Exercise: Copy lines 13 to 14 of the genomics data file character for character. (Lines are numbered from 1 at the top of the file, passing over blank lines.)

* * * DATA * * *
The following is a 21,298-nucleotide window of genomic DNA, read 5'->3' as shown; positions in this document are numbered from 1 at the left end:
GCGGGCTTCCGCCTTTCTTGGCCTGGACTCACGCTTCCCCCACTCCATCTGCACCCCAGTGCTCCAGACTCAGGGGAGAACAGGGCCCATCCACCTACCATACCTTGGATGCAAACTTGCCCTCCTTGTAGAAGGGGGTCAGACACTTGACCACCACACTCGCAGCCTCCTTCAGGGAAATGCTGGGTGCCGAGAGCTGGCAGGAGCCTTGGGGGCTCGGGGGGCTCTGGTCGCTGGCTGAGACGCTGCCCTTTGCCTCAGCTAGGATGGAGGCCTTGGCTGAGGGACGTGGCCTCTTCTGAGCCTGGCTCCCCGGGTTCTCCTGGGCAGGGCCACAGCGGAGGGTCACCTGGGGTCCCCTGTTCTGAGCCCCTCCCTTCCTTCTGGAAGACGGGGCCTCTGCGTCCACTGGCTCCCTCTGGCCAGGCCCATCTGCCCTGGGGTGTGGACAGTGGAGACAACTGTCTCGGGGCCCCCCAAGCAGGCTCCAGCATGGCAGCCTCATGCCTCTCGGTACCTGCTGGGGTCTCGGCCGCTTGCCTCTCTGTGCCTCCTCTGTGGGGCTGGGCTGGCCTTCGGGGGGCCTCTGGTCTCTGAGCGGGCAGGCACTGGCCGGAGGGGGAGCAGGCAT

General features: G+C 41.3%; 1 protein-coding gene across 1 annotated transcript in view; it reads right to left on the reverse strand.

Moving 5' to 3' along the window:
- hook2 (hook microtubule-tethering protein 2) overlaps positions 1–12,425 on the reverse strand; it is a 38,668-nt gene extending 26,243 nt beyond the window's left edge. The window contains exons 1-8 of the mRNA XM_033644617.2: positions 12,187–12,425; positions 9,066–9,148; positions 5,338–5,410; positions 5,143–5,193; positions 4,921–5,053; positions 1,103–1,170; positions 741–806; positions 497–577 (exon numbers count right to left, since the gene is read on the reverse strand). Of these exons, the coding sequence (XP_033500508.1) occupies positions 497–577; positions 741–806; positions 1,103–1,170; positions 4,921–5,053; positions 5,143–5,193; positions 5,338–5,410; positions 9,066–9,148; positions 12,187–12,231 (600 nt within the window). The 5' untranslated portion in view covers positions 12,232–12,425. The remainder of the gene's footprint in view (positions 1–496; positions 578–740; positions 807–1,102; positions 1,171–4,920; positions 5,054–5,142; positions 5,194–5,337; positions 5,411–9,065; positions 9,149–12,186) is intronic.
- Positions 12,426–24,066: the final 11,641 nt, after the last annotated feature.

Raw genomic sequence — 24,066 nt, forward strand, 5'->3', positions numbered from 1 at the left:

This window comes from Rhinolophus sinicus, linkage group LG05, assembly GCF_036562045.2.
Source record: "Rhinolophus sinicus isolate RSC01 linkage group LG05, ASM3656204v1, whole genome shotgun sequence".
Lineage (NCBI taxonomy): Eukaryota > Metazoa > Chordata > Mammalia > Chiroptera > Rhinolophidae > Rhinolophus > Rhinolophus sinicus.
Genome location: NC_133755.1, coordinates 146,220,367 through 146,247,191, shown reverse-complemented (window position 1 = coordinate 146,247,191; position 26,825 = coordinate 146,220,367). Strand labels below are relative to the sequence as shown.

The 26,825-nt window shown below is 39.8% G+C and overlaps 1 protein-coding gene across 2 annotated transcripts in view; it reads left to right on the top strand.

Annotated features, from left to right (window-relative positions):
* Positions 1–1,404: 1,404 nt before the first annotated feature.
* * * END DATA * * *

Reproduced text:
Annotated features, from left to right (window-relative positions):
* Positions 1–1,404: 1,404 nt before the first annotated feature.